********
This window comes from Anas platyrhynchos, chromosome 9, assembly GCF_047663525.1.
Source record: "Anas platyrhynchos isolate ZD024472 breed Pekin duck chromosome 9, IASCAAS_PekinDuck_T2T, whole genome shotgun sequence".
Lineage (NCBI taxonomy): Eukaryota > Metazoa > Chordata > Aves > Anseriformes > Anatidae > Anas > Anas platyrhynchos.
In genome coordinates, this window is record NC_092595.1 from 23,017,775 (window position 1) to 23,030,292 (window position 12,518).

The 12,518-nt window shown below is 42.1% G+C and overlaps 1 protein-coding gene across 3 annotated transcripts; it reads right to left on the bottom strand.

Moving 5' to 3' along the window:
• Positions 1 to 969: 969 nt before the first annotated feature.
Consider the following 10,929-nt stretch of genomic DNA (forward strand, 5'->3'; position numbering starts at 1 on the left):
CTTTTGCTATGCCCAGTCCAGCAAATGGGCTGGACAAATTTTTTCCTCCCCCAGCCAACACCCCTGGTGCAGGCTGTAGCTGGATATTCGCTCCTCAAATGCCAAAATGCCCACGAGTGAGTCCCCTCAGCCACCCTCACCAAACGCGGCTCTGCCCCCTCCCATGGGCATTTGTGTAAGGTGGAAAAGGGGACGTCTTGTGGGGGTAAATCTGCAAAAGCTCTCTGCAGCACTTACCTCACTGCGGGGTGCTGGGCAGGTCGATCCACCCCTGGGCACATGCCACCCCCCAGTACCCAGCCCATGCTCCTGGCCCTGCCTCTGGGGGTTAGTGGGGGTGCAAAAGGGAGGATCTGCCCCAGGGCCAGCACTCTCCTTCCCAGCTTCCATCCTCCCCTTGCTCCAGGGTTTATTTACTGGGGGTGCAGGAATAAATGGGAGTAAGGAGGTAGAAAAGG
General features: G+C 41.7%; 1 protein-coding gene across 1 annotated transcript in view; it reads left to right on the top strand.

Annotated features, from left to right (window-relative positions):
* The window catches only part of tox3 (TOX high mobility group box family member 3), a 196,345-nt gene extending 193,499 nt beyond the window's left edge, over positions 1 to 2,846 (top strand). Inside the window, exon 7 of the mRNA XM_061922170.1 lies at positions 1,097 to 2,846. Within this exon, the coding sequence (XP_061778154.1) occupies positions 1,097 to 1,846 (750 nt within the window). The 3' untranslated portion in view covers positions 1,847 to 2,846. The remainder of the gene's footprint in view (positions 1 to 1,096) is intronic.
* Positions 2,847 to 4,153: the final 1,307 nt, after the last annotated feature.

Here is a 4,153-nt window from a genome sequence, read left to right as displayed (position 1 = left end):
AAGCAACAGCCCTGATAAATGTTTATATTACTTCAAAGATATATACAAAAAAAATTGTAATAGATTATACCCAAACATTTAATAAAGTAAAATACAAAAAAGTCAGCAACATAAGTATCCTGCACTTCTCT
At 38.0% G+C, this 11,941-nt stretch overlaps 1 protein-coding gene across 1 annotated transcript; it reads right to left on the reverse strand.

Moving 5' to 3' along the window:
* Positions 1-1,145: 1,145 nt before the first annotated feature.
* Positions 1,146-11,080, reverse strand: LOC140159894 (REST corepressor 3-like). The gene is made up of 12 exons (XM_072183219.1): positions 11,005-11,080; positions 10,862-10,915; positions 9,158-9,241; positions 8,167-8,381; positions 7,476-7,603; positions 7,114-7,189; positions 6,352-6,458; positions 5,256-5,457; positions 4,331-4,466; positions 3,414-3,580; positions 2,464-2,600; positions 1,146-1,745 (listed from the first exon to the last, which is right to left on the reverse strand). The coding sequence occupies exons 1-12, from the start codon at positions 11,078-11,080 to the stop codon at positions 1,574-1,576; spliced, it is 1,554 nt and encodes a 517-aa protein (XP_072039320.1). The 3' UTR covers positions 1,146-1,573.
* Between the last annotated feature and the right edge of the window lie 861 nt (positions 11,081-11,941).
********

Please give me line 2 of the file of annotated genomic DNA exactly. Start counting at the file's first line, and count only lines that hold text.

Source record: "Anas platyrhynchos isolate ZD024472 breed Pekin duck chromosome 9, IASCAAS_PekinDuck_T2T, whole genome shotgun sequence".